Review of American IdolAmerican Idol first debuted on American television under the name of American Idol: The Search for a Superstar. It is part of an Idol series which started in the United Kingdom as Pop Idol, and now has versions all over the globe including Australian Idol and Singapore Idol. All shows run under a similar basic format and operate as talent shows meant to find the best undiscovered talent in each country. Although founded as a singing competition, American Idol has grown into a massive marketing machine that is driven by sponsors who pay a million dollars for a 30 second commercial during run time. Product placement is another key moneymaker for American Idol; you''ll often see contestants drinking of Coca-Cola plastic cups or lounging backstage in the Coca-Cola Red Room, complete with a red leather Coca-Cola couch.
American Idol is shown on the Fox network in the United States and managed by 19 Entertainment. Initially shopped around and rejected by many other networks, American Idol has found its permanent home and has become a huge hit for Fox, partly due to the presence of judge Simon Cowell. The acid-tongued Brit, Simon Cowell, was initially a judge on Britain''s Pop Idol, and has since become an American household name due to his blunt and searing critiques of many of the American Idol contestants. Simon Cowell has since produced American Inventor and the latest television talent competition, America''s Got Talent.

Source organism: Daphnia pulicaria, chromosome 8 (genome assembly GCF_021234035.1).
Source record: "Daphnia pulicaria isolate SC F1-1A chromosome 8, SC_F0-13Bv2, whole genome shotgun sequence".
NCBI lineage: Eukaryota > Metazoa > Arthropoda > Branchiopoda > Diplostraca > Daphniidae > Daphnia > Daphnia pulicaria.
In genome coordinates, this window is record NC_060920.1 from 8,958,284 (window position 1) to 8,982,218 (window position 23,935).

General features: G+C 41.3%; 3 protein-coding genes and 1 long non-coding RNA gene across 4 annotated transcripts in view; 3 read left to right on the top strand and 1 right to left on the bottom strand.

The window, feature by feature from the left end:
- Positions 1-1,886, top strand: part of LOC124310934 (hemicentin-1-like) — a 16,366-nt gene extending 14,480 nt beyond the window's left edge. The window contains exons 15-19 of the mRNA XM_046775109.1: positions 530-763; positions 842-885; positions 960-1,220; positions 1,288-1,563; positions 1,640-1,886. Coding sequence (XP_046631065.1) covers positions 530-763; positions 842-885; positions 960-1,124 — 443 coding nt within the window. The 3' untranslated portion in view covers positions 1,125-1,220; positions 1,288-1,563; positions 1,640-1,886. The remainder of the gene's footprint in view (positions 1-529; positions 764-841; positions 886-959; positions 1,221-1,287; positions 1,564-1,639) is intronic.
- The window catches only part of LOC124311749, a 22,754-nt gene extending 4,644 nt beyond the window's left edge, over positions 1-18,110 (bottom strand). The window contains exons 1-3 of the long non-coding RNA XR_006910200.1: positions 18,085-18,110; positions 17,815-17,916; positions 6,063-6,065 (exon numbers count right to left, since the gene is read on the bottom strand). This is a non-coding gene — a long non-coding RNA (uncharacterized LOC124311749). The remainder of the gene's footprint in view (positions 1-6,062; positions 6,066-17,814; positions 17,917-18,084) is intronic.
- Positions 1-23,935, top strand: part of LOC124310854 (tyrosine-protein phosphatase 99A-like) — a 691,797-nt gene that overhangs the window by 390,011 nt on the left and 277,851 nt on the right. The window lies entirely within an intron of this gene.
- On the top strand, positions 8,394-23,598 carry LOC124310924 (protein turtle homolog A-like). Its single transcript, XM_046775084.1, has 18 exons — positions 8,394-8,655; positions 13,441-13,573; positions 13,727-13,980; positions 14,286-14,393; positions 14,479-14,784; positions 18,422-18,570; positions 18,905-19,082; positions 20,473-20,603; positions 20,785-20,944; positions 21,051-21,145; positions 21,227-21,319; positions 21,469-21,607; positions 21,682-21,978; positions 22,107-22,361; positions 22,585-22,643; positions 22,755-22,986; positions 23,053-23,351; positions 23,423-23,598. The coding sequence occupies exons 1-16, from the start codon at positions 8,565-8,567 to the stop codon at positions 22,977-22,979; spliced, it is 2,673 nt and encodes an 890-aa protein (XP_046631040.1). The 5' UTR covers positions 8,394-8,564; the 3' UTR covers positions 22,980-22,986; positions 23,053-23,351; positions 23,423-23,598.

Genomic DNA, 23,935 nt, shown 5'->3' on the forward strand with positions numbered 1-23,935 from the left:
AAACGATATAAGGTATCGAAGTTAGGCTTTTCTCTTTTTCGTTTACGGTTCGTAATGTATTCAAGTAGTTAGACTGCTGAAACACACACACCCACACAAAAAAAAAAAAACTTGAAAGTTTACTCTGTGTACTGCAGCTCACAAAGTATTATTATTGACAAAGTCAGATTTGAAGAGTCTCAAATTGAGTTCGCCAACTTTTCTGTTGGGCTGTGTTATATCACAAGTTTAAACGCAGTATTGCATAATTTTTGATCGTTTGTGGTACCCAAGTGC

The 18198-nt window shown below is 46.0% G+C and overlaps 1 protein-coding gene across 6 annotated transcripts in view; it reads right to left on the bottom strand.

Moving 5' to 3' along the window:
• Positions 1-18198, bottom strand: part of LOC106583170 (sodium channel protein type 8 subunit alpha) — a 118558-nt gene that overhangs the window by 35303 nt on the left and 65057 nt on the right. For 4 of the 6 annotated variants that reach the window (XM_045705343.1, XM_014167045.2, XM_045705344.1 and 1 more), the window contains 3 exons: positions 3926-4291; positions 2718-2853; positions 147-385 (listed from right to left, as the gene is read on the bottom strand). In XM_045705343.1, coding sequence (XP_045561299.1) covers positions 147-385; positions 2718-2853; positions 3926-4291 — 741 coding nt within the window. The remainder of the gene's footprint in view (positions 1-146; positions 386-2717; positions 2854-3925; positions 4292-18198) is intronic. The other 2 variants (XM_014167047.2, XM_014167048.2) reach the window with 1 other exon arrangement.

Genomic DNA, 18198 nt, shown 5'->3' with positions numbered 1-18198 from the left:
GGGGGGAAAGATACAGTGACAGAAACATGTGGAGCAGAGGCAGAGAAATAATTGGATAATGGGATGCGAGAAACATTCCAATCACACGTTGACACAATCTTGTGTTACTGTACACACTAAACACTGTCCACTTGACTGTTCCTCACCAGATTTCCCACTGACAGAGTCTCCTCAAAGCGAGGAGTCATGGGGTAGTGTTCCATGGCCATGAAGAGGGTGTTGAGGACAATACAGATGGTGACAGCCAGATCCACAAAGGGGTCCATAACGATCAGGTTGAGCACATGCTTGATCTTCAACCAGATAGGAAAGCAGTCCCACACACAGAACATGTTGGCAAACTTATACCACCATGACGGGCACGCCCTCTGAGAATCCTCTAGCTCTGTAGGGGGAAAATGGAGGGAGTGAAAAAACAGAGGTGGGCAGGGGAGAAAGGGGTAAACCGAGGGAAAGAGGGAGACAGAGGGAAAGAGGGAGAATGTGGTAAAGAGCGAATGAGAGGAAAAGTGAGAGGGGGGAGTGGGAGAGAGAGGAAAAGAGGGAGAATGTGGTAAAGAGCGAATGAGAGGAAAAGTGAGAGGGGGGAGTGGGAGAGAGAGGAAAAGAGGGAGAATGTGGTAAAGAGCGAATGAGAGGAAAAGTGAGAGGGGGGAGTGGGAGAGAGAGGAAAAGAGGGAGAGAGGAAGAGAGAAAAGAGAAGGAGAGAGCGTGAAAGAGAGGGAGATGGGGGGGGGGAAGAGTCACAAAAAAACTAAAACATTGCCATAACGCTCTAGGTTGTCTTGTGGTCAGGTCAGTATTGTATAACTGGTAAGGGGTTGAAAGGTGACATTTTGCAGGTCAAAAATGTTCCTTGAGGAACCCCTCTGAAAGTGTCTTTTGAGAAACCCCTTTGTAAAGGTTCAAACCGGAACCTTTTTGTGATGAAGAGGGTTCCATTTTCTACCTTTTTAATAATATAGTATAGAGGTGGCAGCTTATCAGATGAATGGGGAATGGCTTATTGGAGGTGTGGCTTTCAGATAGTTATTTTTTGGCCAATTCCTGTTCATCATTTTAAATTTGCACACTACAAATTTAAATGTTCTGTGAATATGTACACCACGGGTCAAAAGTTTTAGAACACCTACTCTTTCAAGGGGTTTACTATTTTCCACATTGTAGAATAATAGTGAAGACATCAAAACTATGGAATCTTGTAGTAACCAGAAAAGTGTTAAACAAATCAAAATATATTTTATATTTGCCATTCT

The success of American Idol is irrefutable, having won the top spot on Neilson Ratings for the last 4 years and earning a larger viewership than the Olympics, The Grammy Awards and the NBA Playoffs.
American Idol is hosted by the affable Ryan Seacrest who we first meet during the audition process. The talent competition holds auditions in several US cities including LA, Memphis. Salt Lake City and Boston, where associate judges weed through thousand of Idol hopefuls in booths and tents in arena parking lots.
If a contestant has what it takes to entertain American television audiences, then he or she is passed through to Directors Nigel Lythgoe and Simon Fuller. If the contestants impress either or both of these two men, the contestant is then able to reach the highest stage of judging -- meeting Simon Cowell, Paula Abdul and Randy Jackson. Once the contestant performs a song or two for Simon, Paula and Randy, the final judgment on whether they will advance to Hollywood is given. Each contestant needs two out of three votes, and if the vote is in the contestant''s favor, he or she gets the famous yellow ticket and is sent to Hollywood for a week of exhausting performances and tough judging. At the end of Hollywood week, the top 24 have evolved and usually represent a diverse group of males and females of all races and musical genres.
There are several criteria one must meet in order to try out for Idol. All audition hopefuls must be between the ages of 16-29 years of age and not have a recording contract or talent representation. Release forms must be signed by all in order to enable American Idol to use your voice or image during any part of its broadcasts.
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